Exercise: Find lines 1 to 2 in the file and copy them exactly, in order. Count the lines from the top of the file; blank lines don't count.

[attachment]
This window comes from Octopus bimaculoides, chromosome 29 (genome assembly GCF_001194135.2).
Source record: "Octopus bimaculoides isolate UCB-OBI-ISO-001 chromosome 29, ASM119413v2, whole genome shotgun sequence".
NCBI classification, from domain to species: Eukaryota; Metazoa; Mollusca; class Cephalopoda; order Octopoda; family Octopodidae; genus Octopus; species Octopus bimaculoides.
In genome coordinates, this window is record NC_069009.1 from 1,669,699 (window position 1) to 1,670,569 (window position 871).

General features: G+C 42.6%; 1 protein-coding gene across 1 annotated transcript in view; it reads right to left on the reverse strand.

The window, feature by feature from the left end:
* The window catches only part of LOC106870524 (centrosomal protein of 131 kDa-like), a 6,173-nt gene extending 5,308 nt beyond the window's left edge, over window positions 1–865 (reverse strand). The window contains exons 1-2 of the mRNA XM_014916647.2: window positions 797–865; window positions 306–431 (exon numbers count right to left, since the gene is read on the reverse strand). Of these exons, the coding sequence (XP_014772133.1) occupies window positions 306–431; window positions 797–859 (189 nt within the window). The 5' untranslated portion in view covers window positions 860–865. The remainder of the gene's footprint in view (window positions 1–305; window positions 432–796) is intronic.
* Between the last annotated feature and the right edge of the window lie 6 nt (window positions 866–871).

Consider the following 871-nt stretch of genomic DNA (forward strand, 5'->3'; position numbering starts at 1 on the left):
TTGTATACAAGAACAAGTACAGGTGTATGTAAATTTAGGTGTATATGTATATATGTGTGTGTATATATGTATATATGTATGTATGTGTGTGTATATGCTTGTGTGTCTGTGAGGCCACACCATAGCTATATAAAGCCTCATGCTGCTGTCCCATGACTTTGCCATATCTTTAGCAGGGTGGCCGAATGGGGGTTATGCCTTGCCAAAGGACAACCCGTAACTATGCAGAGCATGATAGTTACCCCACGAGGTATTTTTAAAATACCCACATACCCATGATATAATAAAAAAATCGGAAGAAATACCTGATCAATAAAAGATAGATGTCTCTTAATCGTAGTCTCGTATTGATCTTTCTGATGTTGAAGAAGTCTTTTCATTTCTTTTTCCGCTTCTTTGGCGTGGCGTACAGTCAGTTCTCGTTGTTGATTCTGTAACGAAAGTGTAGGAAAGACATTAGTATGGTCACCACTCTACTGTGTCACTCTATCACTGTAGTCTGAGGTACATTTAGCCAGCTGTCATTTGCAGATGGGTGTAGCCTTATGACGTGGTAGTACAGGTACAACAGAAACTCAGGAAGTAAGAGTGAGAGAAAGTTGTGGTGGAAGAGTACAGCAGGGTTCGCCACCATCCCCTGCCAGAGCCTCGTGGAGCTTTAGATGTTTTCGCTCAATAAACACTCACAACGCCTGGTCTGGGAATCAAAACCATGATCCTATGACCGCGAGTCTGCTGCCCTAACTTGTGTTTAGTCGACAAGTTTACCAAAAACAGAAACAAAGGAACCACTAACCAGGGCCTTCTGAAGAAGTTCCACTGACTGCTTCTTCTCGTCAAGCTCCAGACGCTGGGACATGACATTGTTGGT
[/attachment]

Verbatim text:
This window comes from Octopus bimaculoides, chromosome 29 (genome assembly GCF_001194135.2).
Source record: "Octopus bimaculoides isolate UCB-OBI-ISO-001 chromosome 29, ASM119413v2, whole genome shotgun sequence".